Critical pedagogy is “learning, relearning, and unlearning” (Wink, 2005, p. 67).

“Critical pedagogy is being able to see beyond and below our own ways of teaching and learning.

There were many different pages with different definitions in the reading I have done so far.

p.13 Finding your ‘home run’ book is different for everyone. No one is the same kind of reader. ) p.14 “The contradictions and the changes have made me stop and rethink what I used to know about teaching and learning.”

p.17 “Reading improves writing-choice matters-we get smarter when we write-we love it when someone responds to our writing-flexibility and a sense of humor help”

pp.18-19 “Learners choose what to learn…Learning can be very challenging, re-learning is more challenging… base our teaching on the needs of our students…learning and relearning never end…unlearning involves a shift in philosophy, beliefs, and assumptions. Unlearning is unpacking some old baggage.”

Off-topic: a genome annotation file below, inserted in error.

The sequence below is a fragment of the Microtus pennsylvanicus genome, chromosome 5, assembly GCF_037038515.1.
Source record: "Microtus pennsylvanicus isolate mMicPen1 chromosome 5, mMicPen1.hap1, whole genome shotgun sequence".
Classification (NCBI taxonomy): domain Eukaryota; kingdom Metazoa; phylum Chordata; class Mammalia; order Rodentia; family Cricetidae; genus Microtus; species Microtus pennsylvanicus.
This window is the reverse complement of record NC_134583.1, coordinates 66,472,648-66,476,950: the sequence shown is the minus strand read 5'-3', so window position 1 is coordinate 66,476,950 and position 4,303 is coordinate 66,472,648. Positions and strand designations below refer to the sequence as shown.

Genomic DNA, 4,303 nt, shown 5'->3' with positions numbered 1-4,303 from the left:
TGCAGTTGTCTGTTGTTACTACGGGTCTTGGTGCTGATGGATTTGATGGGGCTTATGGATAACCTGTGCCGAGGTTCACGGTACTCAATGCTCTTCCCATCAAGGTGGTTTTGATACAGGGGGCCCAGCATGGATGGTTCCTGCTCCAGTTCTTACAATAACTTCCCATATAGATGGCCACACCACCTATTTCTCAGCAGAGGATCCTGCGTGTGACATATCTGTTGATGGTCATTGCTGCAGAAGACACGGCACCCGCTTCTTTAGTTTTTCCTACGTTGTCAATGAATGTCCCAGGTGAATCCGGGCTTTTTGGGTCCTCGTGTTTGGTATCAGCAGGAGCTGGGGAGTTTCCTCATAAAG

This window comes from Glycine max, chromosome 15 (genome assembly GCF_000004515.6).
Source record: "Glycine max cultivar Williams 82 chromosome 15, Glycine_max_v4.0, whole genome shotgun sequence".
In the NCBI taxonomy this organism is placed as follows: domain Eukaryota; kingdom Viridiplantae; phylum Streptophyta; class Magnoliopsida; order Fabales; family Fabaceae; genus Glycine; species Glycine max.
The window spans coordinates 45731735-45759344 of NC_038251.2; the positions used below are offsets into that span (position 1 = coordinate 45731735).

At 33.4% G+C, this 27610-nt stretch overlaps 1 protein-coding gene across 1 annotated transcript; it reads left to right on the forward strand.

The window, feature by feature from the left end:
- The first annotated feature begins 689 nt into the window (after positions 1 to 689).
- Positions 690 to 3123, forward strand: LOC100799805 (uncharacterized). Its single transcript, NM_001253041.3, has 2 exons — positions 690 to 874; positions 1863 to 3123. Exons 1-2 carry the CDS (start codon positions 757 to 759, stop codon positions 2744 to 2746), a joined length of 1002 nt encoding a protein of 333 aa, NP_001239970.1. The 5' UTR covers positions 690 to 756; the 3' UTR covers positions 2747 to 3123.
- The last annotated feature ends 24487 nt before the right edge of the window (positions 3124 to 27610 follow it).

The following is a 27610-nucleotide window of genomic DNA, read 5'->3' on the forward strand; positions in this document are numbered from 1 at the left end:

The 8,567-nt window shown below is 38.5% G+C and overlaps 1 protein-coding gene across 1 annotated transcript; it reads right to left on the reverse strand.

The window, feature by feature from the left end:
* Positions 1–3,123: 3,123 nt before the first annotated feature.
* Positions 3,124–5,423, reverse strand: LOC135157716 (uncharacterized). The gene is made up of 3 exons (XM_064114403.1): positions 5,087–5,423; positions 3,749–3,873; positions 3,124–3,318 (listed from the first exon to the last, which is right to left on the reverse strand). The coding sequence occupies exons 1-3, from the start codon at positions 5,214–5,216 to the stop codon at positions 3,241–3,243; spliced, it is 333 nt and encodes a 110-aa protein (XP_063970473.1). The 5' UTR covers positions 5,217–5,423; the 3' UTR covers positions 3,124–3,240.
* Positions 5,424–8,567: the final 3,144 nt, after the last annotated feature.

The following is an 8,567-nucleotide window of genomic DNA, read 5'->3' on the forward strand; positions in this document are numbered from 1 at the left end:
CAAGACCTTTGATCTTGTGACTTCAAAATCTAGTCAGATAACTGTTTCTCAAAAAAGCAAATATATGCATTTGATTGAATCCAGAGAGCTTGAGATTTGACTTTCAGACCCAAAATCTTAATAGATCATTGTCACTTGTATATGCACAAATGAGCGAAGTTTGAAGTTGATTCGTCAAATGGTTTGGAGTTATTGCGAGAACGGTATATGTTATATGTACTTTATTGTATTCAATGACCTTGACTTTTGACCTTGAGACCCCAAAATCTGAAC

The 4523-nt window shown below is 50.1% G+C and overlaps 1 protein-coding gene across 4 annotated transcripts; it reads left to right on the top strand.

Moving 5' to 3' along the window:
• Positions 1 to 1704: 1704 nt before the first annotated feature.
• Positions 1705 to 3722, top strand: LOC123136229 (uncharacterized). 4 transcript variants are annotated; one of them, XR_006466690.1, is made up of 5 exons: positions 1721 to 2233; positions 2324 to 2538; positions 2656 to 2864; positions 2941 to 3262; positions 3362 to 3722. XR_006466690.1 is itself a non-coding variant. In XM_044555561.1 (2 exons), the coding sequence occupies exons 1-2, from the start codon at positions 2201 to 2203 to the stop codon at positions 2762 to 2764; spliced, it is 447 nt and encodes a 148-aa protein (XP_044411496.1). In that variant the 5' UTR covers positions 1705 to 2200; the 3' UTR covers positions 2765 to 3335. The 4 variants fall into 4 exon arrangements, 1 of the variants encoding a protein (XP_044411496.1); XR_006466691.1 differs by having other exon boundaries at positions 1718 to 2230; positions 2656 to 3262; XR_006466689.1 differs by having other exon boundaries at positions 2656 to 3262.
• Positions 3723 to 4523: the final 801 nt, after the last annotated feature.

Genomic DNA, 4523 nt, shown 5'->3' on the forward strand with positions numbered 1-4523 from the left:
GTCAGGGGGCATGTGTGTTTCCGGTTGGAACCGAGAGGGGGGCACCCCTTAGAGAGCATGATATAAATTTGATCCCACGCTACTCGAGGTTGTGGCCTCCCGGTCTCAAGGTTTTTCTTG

p.23 “Pedagogy is the meaningful interaction between teaching and learning. Critical pedagogy seeks to take action to improve teaching and learning in schools and in life.”

p.24 “There is no one critical pedagogy”

p.26 “Critical pedagogy is a way of thinking about, negotiating, and transforming the relationship among classroom teaching, the production of knowledge, the institutional structures of the school, and the social and material relationships of the wider community, society, and nation state (McLaren, 1998b, p.445).” “Critical pedagogy is a prism that reflects the complexities of the interactions between teaching and learning.”

Critical pedagogy is a way of thinking about, negotiation, and transforming the relationship among classroom teaching, the production of knowledge, the institutional structures of the school, and the social and material relationships of the wider community, society, and nation state (p. 26).